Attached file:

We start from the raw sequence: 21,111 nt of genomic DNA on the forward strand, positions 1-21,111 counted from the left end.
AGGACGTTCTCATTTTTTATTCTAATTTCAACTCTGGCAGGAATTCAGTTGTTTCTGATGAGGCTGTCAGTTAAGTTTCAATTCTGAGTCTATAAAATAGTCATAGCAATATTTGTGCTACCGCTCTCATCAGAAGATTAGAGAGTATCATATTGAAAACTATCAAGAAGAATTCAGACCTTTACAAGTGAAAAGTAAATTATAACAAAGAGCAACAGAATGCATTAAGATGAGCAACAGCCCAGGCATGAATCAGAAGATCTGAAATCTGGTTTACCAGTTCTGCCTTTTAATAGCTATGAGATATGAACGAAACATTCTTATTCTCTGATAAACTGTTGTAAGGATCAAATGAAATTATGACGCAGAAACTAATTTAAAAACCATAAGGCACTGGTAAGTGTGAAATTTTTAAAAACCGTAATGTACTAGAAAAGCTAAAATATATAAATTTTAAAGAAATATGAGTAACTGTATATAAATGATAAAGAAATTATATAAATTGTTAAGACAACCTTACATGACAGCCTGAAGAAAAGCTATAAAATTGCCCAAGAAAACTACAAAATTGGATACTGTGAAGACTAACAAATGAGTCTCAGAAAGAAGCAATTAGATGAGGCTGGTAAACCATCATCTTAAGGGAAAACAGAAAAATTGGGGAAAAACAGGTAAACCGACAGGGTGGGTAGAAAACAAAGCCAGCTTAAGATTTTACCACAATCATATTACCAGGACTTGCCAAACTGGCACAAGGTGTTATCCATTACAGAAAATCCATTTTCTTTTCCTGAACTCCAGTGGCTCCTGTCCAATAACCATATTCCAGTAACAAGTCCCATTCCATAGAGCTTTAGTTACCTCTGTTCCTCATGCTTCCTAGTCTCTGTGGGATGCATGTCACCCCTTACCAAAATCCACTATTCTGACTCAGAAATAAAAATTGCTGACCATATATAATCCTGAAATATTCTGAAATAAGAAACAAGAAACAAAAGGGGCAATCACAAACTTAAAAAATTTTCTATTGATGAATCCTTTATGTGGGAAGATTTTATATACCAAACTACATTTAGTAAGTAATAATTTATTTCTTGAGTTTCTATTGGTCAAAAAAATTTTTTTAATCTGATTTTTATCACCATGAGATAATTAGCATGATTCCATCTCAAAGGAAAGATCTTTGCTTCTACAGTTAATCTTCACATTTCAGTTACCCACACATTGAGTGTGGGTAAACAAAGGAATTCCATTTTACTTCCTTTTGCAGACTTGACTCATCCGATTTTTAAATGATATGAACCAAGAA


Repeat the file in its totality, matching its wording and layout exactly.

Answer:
We start from the raw sequence: 21,111 nt of genomic DNA on the forward strand, positions 1-21,111 counted from the left end.
AGGACGTTCTCATTTTTTATTCTAATTTCAACTCTGGCAGGAATTCAGTTGTTTCTGATGAGGCTGTCAGTTAAGTTTCAATTCTGAGTCTATAAAATAGTCATAGCAATATTTGTGCTACCGCTCTCATCAGAAGATTAGAGAGTATCATATTGAAAACTATCAAGAAGAATTCAGACCTTTACAAGTGAAAAGTAAATTATAACAAAGAGCAACAGAATGCATTAAGATGAGCAACAGCCCAGGCATGAATCAGAAGATCTGAAATCTGGTTTACCAGTTCTGCCTTTTAATAGCTATGAGATATGAACGAAACATTCTTATTCTCTGATAAACTGTTGTAAGGATCAAATGAAATTATGACGCAGAAACTAATTTAAAAACCATAAGGCACTGGTAAGTGTGAAATTTTTAAAAACCGTAATGTACTAGAAAAGCTAAAATATATAAATTTTAAAGAAATATGAGTAACTGTATATAAATGATAAAGAAATTATATAAATTGTTAAGACAACCTTACATGACAGCCTGAAGAAAAGCTATAAAATTGCCCAAGAAAACTACAAAATTGGATACTGTGAAGACTAACAAATGAGTCTCAGAAAGAAGCAATTAGATGAGGCTGGTAAACCATCATCTTAAGGGAAAACAGAAAAATTGGGGAAAAACAGGTAAACCGACAGGGTGGGTAGAAAACAAAGCCAGCTTAAGATTTTACCACAATCATATTACCAGGACTTGCCAAACTGGCACAAGGTGTTATCCATTACAGAAAATCCATTTTCTTTTCCTGAACTCCAGTGGCTCCTGTCCAATAACCATATTCCAGTAACAAGTCCCATTCCATAGAGCTTTAGTTACCTCTGTTCCTCATGCTTCCTAGTCTCTGTGGGATGCATGTCACCCCTTACCAAAATCCACTATTCTGACTCAGAAATAAAAATTGCTGACCATATATAATCCTGAAATATTCTGAAATAAGAAACAAGAAACAAAAGGGGCAATCACAAACTTAAAAAATTTTCTATTGATGAATCCTTTATGTGGGAAGATTTTATATACCAAACTACATTTAGTAAGTAATAATTTATTTCTTGAGTTTCTATTGGTCAAAAAAATTTTTTTAATCTGATTTTTATCACCATGAGATAATTAGCATGATTCCATCTCAAAGGAAAGATCTTTGCTTCTACAGTTAATCTTCACATTTCAGTTACCCACACATTGAGTGTGGGTAAACAAAGGAATTCCATTTTACTTCCTTTTGCAGACTTGACTCATCCGATTTTTAAATGATATGAACCAAGAA